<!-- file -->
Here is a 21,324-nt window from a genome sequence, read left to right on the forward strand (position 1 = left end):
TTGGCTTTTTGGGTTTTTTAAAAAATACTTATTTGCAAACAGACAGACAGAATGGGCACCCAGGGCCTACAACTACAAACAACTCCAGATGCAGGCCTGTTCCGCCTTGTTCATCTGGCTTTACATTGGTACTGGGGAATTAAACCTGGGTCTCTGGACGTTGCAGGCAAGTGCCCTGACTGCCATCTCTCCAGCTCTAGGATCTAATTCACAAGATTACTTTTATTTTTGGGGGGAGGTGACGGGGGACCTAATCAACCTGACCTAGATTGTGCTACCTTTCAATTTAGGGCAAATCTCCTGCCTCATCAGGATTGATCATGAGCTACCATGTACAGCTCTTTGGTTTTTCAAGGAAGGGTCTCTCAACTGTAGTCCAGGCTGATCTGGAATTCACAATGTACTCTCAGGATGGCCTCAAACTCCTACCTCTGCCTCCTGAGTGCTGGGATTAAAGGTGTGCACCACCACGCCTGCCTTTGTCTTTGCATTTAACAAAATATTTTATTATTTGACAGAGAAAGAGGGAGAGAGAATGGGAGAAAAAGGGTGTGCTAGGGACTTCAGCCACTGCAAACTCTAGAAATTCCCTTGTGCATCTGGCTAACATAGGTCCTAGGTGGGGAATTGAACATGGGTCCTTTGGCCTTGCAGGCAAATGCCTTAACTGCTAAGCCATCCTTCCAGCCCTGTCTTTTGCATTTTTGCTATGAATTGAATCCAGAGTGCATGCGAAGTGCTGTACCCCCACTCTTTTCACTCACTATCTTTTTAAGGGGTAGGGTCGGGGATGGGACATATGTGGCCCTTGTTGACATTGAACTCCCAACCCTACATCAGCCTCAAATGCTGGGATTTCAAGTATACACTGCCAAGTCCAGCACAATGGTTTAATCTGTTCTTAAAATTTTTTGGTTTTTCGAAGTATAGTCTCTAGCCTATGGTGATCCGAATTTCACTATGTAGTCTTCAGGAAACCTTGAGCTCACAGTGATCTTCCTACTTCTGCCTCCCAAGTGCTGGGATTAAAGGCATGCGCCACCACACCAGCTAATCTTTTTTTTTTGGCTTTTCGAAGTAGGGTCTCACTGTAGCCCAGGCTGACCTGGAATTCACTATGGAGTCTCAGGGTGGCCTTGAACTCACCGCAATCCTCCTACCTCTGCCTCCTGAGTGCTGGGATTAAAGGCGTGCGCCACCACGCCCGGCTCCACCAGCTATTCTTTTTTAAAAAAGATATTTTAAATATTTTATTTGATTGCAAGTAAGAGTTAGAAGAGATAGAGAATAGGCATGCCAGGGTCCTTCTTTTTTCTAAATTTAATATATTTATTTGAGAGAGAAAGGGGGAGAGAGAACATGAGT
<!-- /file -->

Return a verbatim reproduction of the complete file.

Here is a 21,324-nt window from a genome sequence, read left to right on the forward strand (position 1 = left end):
TTGGCTTTTTGGGTTTTTTAAAAAATACTTATTTGCAAACAGACAGACAGAATGGGCACCCAGGGCCTACAACTACAAACAACTCCAGATGCAGGCCTGTTCCGCCTTGTTCATCTGGCTTTACATTGGTACTGGGGAATTAAACCTGGGTCTCTGGACGTTGCAGGCAAGTGCCCTGACTGCCATCTCTCCAGCTCTAGGATCTAATTCACAAGATTACTTTTATTTTTGGGGGGAGGTGACGGGGGACCTAATCAACCTGACCTAGATTGTGCTACCTTTCAATTTAGGGCAAATCTCCTGCCTCATCAGGATTGATCATGAGCTACCATGTACAGCTCTTTGGTTTTTCAAGGAAGGGTCTCTCAACTGTAGTCCAGGCTGATCTGGAATTCACAATGTACTCTCAGGATGGCCTCAAACTCCTACCTCTGCCTCCTGAGTGCTGGGATTAAAGGTGTGCACCACCACGCCTGCCTTTGTCTTTGCATTTAACAAAATATTTTATTATTTGACAGAGAAAGAGGGAGAGAGAATGGGAGAAAAAGGGTGTGCTAGGGACTTCAGCCACTGCAAACTCTAGAAATTCCCTTGTGCATCTGGCTAACATAGGTCCTAGGTGGGGAATTGAACATGGGTCCTTTGGCCTTGCAGGCAAATGCCTTAACTGCTAAGCCATCCTTCCAGCCCTGTCTTTTGCATTTTTGCTATGAATTGAATCCAGAGTGCATGCGAAGTGCTGTACCCCCACTCTTTTCACTCACTATCTTTTTAAGGGGTAGGGTCGGGGATGGGACATATGTGGCCCTTGTTGACATTGAACTCCCAACCCTACATCAGCCTCAAATGCTGGGATTTCAAGTATACACTGCCAAGTCCAGCACAATGGTTTAATCTGTTCTTAAAATTTTTTGGTTTTTCGAAGTATAGTCTCTAGCCTATGGTGATCCGAATTTCACTATGTAGTCTTCAGGAAACCTTGAGCTCACAGTGATCTTCCTACTTCTGCCTCCCAAGTGCTGGGATTAAAGGCATGCGCCACCACACCAGCTAATCTTTTTTTTTTGGCTTTTCGAAGTAGGGTCTCACTGTAGCCCAGGCTGACCTGGAATTCACTATGGAGTCTCAGGGTGGCCTTGAACTCACCGCAATCCTCCTACCTCTGCCTCCTGAGTGCTGGGATTAAAGGCGTGCGCCACCACGCCCGGCTCCACCAGCTATTCTTTTTTAAAAAAGATATTTTAAATATTTTATTTGATTGCAAGTAAGAGTTAGAAGAGATAGAGAATAGGCATGCCAGGGTCCTTCTTTTTTCTAAATTTAATATATTTATTTGAGAGAGAAAGGGGGAGAGAGAACATGAGT